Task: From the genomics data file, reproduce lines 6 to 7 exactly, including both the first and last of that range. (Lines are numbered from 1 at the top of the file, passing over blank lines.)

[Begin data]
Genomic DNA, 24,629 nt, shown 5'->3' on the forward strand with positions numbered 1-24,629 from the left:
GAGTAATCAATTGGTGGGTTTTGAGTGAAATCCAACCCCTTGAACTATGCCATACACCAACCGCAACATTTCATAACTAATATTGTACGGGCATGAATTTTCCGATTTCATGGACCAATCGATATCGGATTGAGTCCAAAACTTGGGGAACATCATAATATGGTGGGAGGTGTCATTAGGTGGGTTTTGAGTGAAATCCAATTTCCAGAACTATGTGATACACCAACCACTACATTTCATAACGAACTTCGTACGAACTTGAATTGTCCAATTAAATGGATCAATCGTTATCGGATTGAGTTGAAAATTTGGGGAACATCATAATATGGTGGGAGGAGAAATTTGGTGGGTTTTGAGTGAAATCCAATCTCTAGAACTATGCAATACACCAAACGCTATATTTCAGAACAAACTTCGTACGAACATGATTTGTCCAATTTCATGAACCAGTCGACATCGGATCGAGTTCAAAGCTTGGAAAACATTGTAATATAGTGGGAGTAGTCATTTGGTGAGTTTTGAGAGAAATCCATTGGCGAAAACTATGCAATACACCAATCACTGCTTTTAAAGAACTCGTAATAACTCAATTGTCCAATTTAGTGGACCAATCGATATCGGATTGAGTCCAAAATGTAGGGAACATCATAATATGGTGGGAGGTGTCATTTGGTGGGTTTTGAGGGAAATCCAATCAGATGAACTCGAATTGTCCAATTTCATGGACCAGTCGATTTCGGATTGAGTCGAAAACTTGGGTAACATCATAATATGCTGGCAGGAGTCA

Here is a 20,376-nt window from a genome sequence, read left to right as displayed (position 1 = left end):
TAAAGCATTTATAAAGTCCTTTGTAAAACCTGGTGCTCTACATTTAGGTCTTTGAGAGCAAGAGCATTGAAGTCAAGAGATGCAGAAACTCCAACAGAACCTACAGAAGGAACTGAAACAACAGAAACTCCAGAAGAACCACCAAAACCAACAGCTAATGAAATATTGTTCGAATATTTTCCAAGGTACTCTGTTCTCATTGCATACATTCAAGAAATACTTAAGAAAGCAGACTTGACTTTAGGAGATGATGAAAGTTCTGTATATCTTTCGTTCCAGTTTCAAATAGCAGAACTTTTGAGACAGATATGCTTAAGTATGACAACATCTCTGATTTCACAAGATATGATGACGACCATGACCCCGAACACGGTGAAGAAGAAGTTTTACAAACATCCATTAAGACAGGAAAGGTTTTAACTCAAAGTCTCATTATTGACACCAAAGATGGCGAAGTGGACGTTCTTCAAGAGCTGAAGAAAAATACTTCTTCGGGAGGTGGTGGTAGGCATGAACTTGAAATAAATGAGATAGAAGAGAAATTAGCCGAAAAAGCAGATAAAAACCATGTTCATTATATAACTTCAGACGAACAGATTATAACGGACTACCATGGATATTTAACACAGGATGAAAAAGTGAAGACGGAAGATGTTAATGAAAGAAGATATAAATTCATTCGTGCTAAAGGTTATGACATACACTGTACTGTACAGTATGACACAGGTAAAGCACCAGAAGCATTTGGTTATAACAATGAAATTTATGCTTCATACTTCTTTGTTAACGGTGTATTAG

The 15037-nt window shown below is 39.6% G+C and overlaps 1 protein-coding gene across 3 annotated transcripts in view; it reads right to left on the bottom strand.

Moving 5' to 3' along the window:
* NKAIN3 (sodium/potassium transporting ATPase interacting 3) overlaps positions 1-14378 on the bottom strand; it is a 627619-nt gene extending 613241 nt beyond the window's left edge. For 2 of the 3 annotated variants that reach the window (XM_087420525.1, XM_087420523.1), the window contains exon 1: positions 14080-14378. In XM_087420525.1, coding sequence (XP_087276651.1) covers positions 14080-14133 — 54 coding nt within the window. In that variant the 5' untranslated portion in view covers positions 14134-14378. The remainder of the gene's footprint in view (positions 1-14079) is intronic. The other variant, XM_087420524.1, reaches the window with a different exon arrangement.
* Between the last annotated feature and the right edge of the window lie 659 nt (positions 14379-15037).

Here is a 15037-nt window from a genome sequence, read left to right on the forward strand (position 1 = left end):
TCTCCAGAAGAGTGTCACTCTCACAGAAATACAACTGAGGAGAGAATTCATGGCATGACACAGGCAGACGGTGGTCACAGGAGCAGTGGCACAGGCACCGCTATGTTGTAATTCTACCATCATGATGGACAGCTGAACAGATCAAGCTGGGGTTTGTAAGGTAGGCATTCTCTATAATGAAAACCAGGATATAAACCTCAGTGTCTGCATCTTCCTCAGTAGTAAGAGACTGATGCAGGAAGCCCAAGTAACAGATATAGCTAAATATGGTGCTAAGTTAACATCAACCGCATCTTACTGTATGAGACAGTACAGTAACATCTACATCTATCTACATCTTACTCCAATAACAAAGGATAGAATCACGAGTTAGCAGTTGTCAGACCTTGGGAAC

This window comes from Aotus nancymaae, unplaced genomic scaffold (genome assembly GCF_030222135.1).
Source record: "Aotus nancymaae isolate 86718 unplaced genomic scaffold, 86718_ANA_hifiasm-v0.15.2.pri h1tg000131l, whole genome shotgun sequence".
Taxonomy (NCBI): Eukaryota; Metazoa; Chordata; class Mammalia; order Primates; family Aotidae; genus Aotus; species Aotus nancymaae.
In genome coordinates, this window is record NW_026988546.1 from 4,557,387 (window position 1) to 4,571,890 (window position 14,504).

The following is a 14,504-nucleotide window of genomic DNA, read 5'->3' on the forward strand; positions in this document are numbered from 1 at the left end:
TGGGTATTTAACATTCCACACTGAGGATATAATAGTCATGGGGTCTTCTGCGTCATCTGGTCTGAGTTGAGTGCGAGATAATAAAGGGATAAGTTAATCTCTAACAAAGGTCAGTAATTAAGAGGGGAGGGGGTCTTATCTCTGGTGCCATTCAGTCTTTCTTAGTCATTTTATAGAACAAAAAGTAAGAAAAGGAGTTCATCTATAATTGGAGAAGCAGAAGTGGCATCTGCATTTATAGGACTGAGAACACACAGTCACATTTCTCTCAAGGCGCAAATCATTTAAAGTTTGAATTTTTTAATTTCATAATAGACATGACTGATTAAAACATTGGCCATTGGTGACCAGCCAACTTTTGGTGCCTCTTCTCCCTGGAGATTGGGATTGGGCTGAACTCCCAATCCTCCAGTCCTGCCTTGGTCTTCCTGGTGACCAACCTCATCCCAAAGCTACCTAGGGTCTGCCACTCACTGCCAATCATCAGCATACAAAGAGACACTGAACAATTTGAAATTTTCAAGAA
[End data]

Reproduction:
Moving 5' to 3' along the window:
* NKAIN3 (sodium/potassium transporting ATPase interacting 3) overlaps positions 1-14378 on the bottom strand; it is a 627619-nt gene extending 613241 nt beyond the window's left edge. For 2 of the 3 annotated variants that reach the window (XM_087420525.1, XM_087420523.1), the window contains exon 1: positions 14080-14378. In XM_087420525.1, coding sequence (XP_087276651.1) covers positions 14080-14133 — 54 coding nt within the window. In that variant the 5' untranslated portion in view covers positions 14134-14378. The remainder of the gene's footprint in view (positions 1-14079) is intronic. The other variant, XM_087420524.1, reaches the window with a different exon arrangement.